- The Washington Times
Tuesday, May 28, 2019

Democrats attempted Tuesday to push an emergency disaster aid bill through Congress for a second time but met with a Republican objection, meaning it likely will be next week before House Speaker Nancy Pelosi can muster the votes.

The objection was the latest hiccup for the $19.1 billion package, which lawmakers have been debating for months but came together only late last week.


After a deal was struck between Mrs. Pelosi, a Democrat, and Senate Majority Leader Mitch McConnell, a Republican, the Senate passed the bill Friday.

But Mrs. Pelosi had already sent her troops home for a 10-day vacation.

She was left to try to pass the bill during pro forma sessions when the House floor is empty and action requires unanimous consent — and can be blocked by a single lawmaker.

House Majority Leader Steny H. Hoyer, Maryland Democrat, pleaded with colleagues Tuesday to pass the bill, saying millions of Americans had been “attacked” by natural disasters and were awaiting the money.

But Rep. Thomas Massie, Kentucky Republican, said if the matter was so urgent, Mrs. Pelosi would have handled it differently.

“If the speaker of this House felt this was must-pass legislation, the speaker of this House should have called a vote before sending every member of the House on vacation for 10 days,” he said.

A similar objection was lodged by another Republican last week, preventing passage on Friday, too.

After the floor action, Mr. Massie told reporters that passing massive spending bills without holding a full vote of lawmakers was a bad precedent to set.

“The more often we let them get by with this, the more frequently they will do it, until basically all congressmen are employees of the Capitol Visitor Center,” he said.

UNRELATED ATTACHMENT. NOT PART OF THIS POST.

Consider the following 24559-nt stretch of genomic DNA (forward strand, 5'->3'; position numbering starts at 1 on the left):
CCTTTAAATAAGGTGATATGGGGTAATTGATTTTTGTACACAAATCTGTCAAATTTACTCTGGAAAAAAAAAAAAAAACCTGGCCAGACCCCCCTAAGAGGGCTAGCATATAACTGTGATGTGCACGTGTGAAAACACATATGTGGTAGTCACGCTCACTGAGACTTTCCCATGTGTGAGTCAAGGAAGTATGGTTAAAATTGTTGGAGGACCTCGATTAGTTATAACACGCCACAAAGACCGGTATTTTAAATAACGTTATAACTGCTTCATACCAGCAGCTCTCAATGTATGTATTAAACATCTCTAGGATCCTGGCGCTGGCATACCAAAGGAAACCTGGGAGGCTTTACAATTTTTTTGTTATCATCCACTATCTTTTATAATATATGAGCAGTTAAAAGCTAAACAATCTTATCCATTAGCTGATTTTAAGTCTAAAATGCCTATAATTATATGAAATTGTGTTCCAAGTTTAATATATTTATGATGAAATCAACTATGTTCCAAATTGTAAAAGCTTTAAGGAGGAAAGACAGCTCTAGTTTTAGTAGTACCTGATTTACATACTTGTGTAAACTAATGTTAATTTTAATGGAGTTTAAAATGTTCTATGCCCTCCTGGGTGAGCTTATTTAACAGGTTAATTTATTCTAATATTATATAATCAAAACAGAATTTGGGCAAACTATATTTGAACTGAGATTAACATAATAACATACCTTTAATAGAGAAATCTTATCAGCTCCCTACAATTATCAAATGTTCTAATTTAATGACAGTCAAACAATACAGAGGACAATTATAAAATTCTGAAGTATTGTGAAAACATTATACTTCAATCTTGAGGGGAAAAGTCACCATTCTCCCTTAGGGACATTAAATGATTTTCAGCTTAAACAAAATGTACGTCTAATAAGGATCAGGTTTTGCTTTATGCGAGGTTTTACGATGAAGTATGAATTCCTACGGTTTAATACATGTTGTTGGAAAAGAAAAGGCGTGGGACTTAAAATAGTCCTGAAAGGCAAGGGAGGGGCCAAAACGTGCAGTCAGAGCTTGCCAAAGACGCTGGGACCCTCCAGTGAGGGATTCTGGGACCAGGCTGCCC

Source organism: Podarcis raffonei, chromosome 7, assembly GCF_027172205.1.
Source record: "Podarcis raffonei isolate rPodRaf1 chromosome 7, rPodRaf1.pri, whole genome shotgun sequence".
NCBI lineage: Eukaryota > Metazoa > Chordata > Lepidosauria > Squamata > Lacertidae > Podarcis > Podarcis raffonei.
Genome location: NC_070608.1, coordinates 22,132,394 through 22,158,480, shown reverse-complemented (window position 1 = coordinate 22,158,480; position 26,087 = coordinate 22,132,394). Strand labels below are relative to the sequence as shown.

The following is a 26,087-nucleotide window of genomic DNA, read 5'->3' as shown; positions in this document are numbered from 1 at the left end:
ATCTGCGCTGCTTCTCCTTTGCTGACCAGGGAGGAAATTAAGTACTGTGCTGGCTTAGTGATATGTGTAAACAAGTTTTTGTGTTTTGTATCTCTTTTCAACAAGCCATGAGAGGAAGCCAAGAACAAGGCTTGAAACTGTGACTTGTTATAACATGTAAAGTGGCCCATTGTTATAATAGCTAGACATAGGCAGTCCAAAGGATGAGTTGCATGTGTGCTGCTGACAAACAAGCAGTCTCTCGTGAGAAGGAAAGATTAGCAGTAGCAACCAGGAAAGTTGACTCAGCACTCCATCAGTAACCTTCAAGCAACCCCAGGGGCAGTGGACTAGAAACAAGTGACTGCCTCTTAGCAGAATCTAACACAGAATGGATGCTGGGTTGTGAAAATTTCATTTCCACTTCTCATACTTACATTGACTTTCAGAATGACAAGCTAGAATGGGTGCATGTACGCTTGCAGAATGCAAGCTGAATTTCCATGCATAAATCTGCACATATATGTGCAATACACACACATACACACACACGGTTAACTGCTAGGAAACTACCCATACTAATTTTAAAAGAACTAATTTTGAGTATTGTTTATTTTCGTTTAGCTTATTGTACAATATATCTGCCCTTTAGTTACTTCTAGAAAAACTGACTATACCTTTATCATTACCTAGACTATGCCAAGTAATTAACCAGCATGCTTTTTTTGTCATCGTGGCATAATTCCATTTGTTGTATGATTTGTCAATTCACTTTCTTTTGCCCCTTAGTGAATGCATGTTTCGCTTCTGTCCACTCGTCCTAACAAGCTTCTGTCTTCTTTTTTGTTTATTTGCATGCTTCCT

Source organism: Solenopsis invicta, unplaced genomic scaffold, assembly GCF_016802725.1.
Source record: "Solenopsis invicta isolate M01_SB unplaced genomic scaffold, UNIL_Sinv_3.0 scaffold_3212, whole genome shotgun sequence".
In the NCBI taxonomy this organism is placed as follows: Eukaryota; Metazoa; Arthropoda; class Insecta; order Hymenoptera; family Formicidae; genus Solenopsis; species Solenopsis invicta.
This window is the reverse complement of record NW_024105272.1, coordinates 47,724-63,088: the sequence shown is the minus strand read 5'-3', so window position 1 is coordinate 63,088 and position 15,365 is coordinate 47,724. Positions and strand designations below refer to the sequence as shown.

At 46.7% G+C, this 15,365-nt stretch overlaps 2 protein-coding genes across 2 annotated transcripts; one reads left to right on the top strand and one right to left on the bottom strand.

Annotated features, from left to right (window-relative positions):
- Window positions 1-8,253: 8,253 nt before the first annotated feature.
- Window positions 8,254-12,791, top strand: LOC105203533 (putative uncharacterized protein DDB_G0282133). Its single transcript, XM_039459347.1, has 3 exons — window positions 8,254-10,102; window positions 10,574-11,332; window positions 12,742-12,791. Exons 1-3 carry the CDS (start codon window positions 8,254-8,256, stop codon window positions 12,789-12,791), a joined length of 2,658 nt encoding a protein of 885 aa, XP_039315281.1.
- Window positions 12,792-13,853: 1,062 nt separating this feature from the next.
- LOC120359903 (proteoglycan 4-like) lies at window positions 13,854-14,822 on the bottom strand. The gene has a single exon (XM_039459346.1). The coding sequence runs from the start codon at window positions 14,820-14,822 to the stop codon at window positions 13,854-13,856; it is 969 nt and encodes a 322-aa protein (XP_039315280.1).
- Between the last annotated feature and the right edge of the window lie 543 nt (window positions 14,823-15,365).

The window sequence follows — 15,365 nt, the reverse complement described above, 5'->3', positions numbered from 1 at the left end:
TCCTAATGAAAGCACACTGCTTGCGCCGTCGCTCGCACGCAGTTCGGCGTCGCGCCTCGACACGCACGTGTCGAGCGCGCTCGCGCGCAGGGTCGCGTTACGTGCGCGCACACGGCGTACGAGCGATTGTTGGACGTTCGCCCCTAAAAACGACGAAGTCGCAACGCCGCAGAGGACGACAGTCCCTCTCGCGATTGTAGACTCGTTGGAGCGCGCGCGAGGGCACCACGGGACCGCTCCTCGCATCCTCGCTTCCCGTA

He said Democratic leaders could prove how important the bill is by calling members back to vote on it.

“I feel strongly about having a vote. The question is, those who feel strongly about passing a bill, why are they home on vacation and playing golf and doing fundraisers?” he wondered.

Mr. Hoyer, though, dismissed calls to bring House lawmakers back into town to vote on the bill, signaling speed wasn’t that important.

Instead, he complained that a deal signed off on by leaders of both parties, including President Trump, couldn’t sail through.

“Very frankly, three or four days is not going to make a difference. What makes the difference is the inability to come to a rational agreement, which we have done, and not have somebody object simply because they have the power to do so,” Mr. Hoyer said.

He said the bill would be passed “overwhelmingly” once Congress returns.

In addition to the disaster bill, Mr. Massie also objected to the passage of a bill to extend the federal flood insurance program.


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